Alas, my proposal was met with skepticism, with two common responses. One was that we were making cheating legal. That's nonsense, because the very changing of the rule, as in the proposal, would make boosting legal, and so we weren't making cheating legal; we were making most types of boosting (i.e. once that didn't affect health) legal. The basic rule change was that if the boosted racket passes the racket testing procedure at the tournament – which primarily checks for unhealthy fumes – it is legal. Read the proposal for more specifics. (Wikipedia has a good entry on speed glues, which explains why and what they are tested for. Boosting doesn't have any of these problems – they do not contain the halogenated solvents, solvents with benzene rings, or N-hexane, as cited in the article. If they did, they wouldn't pass the racket testing procedure.)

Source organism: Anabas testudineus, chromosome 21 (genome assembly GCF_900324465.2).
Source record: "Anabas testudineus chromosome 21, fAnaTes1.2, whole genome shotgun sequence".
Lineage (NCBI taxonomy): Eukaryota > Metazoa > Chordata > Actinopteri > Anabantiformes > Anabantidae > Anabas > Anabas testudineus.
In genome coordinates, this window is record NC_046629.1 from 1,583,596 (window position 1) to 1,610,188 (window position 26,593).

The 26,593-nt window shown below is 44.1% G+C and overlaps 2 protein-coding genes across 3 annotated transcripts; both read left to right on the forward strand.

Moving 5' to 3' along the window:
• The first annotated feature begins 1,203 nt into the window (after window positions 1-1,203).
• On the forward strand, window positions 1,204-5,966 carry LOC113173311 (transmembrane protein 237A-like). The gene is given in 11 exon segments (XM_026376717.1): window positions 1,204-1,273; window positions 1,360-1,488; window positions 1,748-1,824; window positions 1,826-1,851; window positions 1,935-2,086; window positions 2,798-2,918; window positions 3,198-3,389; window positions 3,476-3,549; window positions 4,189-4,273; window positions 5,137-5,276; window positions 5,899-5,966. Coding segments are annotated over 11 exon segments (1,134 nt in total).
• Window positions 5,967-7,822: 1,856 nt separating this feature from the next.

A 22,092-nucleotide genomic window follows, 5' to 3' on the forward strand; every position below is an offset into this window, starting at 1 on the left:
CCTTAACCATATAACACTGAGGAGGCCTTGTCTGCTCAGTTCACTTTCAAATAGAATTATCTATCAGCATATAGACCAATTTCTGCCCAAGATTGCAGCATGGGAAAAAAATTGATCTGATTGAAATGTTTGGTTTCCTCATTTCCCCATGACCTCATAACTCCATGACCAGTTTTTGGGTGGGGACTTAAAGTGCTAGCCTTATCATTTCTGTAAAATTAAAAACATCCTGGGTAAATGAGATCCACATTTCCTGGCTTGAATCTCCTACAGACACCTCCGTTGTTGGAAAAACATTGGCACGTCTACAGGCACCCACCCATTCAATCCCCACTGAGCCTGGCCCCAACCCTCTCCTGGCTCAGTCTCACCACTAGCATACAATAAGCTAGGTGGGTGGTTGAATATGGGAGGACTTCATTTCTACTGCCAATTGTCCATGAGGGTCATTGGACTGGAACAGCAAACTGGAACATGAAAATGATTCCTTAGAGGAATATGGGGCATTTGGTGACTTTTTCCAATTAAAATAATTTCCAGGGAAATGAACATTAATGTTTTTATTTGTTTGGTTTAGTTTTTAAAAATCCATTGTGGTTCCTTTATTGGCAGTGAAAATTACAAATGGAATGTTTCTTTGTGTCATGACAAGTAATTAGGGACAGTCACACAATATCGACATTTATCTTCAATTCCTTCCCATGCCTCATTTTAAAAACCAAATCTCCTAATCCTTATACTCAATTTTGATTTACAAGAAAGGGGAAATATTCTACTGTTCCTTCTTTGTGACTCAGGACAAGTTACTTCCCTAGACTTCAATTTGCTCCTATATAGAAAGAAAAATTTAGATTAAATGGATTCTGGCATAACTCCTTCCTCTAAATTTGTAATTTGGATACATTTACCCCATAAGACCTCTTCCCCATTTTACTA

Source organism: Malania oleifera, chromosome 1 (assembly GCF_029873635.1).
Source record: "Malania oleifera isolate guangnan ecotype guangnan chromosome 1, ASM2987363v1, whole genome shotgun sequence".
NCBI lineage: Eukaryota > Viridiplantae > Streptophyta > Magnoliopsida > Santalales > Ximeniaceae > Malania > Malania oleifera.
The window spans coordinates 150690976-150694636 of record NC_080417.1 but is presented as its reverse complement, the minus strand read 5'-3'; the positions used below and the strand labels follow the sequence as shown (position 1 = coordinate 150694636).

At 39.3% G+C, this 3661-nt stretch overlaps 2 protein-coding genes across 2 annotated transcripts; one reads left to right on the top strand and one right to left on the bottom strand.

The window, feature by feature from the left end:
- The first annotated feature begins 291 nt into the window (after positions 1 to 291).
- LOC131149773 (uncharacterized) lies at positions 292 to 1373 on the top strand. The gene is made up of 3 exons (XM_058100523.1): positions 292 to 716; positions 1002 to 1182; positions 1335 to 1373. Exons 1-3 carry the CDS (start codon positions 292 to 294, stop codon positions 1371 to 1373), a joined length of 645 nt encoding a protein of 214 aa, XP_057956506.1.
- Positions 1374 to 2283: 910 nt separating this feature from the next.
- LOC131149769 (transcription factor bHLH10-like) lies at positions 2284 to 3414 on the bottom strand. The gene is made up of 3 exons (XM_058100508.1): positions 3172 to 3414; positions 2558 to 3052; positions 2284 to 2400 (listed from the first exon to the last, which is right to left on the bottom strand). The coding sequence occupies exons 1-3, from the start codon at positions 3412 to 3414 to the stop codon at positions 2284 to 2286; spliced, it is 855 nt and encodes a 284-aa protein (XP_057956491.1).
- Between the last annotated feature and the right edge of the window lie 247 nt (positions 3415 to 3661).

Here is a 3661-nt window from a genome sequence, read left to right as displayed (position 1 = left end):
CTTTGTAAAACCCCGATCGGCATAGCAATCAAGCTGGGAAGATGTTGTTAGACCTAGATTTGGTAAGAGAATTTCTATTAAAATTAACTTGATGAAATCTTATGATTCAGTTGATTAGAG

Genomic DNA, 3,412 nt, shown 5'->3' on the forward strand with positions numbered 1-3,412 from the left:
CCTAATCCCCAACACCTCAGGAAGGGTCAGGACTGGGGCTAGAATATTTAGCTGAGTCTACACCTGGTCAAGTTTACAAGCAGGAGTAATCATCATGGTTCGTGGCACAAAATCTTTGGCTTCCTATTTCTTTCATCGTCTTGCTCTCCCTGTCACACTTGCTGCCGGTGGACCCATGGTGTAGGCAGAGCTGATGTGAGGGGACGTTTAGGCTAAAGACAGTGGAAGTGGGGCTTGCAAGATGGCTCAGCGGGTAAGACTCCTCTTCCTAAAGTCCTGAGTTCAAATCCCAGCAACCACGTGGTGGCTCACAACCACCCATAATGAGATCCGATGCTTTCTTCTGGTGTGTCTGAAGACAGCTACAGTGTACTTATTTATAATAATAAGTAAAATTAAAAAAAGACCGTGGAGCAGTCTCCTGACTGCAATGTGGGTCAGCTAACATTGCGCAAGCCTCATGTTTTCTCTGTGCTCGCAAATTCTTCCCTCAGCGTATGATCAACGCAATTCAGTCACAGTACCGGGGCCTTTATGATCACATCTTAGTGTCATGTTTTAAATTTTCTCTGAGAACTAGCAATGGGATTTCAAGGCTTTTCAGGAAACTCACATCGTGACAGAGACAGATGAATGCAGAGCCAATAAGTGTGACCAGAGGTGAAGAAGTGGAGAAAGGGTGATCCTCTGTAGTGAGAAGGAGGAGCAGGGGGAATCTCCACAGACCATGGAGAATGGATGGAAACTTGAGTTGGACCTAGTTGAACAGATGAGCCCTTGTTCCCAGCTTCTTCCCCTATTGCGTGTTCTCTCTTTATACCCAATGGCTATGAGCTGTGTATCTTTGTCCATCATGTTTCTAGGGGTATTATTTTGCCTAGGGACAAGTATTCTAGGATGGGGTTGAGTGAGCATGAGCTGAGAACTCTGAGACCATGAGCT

The other common response was the "Prove it!" response, where we set up a rule that can't be enforced about something that can't be detected, and then insist it isn't happening unless we can't detect this undetectable thing as actually happening. Once again, I was sickened by the responses, but there doesn't seem to be any way of getting through the bureaucracy with any common sense.
The funny thing is that if, say, USATT chose to make rackets that pass the racket testing procedure legal, the only real effect would be that those top players who refuse to boost – because, you know, it's illegal – would no longer be handicapped. Those that already boost – seemingly the vast majority – wouldn't be affected in the least, other than when they have to face play players who didn't previously boost. ("Unfair! Now they get to boost just like me!")
Why not read over the thread on boosting at Mytabletennis.com – 27 postings as of now – and the above links from myself, Hetherington, Dubina, and Mizutani, and decide if we should continue this "honor system" regarding boosting, or use a little common sense.
Last night, as I updated my web pages, I realized I'd hit a new milestone – exactly 1700 published articles! This does not include about 1400 blog entries (or I'd be over 3000). This includes 1508 articles on table tennis.
MDTTC HW Global Foundation Junior Teams